The priorities after closing Series A

You closed your Series A round in October 2016, and your Series B in January 2019. Looking back, what did you consider to be your key immediate priorities after closing Series A?

When Balderton first invested, we were at a seminal stage in our development — 15 people in a decrepit, squalid office in Victoria with non-functioning toilets. Plus, we faced humongous competitors.

After Series A, you’re trying to do a lot with not very much, and make it out the other end. The main focus after closing Series A was scaling and investment. You’re trying to reach this big qualitative inflection point in the company where it becomes capable of growing and sustaining itself, plus you’re trying to internationalize and run the company on infrastructure that doesn't have the scale you get to after your Series B.  

Plus, you still have the same client demands. When you’re a small company, trying to get customers to trust you with something so existential is a big challenge. Large companies are less willing to take a chance on you and this is a huge hurdle to overcome.

Building an army of people who work well together on a difficult problem — is always a challenge. However, since Series A closed, we have grown from 15 to 230 people. Revenue has tripled every year. Headcount has doubled every year.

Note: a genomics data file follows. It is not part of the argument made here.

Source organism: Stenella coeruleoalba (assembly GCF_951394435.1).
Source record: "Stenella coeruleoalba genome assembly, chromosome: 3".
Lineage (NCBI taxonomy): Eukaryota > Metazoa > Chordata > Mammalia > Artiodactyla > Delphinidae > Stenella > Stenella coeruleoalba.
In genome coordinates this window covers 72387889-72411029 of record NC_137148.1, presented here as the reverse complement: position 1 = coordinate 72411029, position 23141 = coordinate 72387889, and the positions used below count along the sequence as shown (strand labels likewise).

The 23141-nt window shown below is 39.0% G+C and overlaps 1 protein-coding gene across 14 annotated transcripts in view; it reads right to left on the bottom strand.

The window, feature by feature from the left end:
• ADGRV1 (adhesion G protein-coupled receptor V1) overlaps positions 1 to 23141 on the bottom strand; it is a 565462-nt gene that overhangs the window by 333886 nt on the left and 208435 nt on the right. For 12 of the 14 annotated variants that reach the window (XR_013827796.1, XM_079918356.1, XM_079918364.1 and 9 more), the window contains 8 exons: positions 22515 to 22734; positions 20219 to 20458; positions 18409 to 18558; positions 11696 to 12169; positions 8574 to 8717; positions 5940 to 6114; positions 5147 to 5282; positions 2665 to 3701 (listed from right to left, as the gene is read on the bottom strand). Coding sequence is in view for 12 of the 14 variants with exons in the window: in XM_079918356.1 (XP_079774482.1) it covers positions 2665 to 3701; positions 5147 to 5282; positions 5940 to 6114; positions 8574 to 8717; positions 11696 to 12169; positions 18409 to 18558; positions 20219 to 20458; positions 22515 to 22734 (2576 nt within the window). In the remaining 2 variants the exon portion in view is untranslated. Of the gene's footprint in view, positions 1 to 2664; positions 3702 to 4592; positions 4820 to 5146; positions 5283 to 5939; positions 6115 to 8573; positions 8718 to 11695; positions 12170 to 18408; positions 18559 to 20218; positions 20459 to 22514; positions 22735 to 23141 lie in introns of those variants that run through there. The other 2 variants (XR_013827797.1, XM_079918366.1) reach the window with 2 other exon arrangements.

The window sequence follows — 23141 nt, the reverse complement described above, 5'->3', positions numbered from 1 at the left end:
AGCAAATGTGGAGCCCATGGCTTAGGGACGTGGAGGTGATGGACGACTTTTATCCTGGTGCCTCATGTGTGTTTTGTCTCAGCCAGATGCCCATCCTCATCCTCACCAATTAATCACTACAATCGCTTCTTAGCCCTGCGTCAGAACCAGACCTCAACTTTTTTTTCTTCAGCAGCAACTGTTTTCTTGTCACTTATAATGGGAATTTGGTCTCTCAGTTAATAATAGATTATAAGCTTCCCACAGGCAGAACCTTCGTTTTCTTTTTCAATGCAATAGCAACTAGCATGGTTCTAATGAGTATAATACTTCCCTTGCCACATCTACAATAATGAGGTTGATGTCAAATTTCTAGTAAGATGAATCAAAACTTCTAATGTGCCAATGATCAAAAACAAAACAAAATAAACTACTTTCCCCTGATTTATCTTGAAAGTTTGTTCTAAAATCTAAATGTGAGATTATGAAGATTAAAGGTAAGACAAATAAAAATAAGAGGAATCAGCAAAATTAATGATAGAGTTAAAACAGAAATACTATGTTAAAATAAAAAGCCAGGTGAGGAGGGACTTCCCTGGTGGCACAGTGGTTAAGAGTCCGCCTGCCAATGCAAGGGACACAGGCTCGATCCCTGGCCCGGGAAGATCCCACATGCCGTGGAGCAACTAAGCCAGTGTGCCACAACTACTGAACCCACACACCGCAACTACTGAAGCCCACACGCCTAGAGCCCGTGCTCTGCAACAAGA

After Series A, you’re trying to do a lot with not very much, and make it out the other end.

The priorities after closing Series B

How did your priorities change as you approached Series B – and beyond?

The first meeting we had with our investors, after our Series A, we talked about how we wanted, by year end, to grow to 60 people from 15, and reach certain revenue targets.

But in fact, revenue didn't turn out to be the most important thing. Building the best possible product was the most important thing.  Later, as you go through B, C and D rounds, and towards IPO, the relative weighting of the sales and marketing team increases. But back then we came to realise it was all about the product, and that became the core focus — to realise the huge potential we saw.

Tim Bunting was a significant catalyst behind this. His guidance was, in effect, ‘I don’t care about sales right now, the priority is building the best product in the world’.

After Series A, revenue didn't turn out to be the most important thing. Building the best possible product was the most important thing

With Series B, did the focus begin to shift from product to KPIs and metrics? And if so, what were the main KPIs that you tracked?

KPIs are critically important for really understanding what’s happening in the business. But as you start to scale, the management mechanisms that worked in the early phase begin to degrade unless qualitatively altered. After a certain inflection point, it’s not possible to manage via anecdotal evidence or casual, informal systems.